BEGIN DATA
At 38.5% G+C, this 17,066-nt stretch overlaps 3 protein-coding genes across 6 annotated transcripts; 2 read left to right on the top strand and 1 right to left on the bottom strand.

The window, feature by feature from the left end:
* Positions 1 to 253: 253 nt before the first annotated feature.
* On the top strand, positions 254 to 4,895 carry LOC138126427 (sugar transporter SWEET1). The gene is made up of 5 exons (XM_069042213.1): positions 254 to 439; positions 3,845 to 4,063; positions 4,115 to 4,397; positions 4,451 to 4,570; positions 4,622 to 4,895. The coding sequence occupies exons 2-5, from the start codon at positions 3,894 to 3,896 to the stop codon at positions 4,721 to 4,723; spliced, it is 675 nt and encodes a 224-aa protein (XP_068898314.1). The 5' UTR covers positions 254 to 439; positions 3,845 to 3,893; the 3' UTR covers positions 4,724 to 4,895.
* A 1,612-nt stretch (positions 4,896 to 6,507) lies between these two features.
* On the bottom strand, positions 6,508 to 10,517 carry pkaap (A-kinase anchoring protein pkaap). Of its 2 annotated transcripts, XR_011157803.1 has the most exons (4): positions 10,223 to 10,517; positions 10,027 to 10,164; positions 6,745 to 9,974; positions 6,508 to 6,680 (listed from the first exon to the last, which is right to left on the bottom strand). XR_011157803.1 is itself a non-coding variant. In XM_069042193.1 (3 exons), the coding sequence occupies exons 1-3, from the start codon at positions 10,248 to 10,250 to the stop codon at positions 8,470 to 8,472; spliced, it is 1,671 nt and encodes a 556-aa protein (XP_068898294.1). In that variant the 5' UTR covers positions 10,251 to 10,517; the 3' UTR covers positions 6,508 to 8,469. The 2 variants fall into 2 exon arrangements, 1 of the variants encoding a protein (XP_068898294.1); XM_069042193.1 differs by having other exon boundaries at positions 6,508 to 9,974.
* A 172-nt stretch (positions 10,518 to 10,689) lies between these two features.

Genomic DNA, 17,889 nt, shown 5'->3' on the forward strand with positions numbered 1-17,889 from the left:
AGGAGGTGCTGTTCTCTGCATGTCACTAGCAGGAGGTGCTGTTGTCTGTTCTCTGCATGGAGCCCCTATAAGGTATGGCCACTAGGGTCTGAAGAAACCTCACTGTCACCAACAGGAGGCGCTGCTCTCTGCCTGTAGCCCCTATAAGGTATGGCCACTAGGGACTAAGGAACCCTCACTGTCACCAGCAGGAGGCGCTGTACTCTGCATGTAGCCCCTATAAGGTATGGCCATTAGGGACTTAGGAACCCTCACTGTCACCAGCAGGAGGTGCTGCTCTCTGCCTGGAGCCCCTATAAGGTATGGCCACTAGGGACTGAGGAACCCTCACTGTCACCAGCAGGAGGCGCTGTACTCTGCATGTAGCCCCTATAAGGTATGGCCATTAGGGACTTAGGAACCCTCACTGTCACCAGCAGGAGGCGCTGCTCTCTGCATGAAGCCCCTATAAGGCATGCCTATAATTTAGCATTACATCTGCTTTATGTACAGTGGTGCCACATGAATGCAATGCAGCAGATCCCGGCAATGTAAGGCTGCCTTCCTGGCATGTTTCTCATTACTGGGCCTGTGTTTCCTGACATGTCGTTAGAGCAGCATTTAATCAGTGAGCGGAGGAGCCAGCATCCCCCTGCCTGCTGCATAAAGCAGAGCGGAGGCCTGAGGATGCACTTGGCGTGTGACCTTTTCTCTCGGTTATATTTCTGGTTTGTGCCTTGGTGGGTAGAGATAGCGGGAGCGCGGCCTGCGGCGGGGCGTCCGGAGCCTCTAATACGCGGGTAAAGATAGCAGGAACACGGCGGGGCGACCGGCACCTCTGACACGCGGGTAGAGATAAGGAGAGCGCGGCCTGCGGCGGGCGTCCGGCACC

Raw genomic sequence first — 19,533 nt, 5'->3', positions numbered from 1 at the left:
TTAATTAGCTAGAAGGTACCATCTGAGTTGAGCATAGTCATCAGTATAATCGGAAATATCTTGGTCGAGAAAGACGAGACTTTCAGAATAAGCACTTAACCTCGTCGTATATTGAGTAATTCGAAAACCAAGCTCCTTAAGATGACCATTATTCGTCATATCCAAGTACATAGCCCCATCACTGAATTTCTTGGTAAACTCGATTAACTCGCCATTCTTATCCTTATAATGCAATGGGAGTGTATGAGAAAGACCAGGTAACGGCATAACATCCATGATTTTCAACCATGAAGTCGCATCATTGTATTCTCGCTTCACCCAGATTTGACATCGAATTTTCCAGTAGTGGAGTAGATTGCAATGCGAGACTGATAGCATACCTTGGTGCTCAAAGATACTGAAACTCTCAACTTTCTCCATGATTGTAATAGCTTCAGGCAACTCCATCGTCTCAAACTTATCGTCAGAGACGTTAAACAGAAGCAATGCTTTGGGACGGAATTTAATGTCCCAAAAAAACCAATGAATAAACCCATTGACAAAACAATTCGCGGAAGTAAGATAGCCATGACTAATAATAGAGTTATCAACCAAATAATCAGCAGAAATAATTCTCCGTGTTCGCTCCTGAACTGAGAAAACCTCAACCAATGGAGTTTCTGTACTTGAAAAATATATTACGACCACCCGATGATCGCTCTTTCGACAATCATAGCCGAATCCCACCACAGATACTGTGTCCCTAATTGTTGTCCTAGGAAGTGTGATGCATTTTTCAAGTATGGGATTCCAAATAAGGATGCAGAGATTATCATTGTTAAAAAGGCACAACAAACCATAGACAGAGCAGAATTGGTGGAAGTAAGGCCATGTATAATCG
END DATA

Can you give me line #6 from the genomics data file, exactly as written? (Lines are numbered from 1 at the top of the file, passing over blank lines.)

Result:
* On the bottom strand, positions 6,508 to 10,517 carry pkaap (A-kinase anchoring protein pkaap). Of its 2 annotated transcripts, XR_011157803.1 has the most exons (4): positions 10,223 to 10,517; positions 10,027 to 10,164; positions 6,745 to 9,974; positions 6,508 to 6,680 (listed from the first exon to the last, which is right to left on the bottom strand). XR_011157803.1 is itself a non-coding variant. In XM_069042193.1 (3 exons), the coding sequence occupies exons 1-3, from the start codon at positions 10,248 to 10,250 to the stop codon at positions 8,470 to 8,472; spliced, it is 1,671 nt and encodes a 556-aa protein (XP_068898294.1). In that variant the 5' UTR covers positions 10,251 to 10,517; the 3' UTR covers positions 6,508 to 8,469. The 2 variants fall into 2 exon arrangements, 1 of the variants encoding a protein (XP_068898294.1); XM_069042193.1 differs by having other exon boundaries at positions 6,508 to 9,974.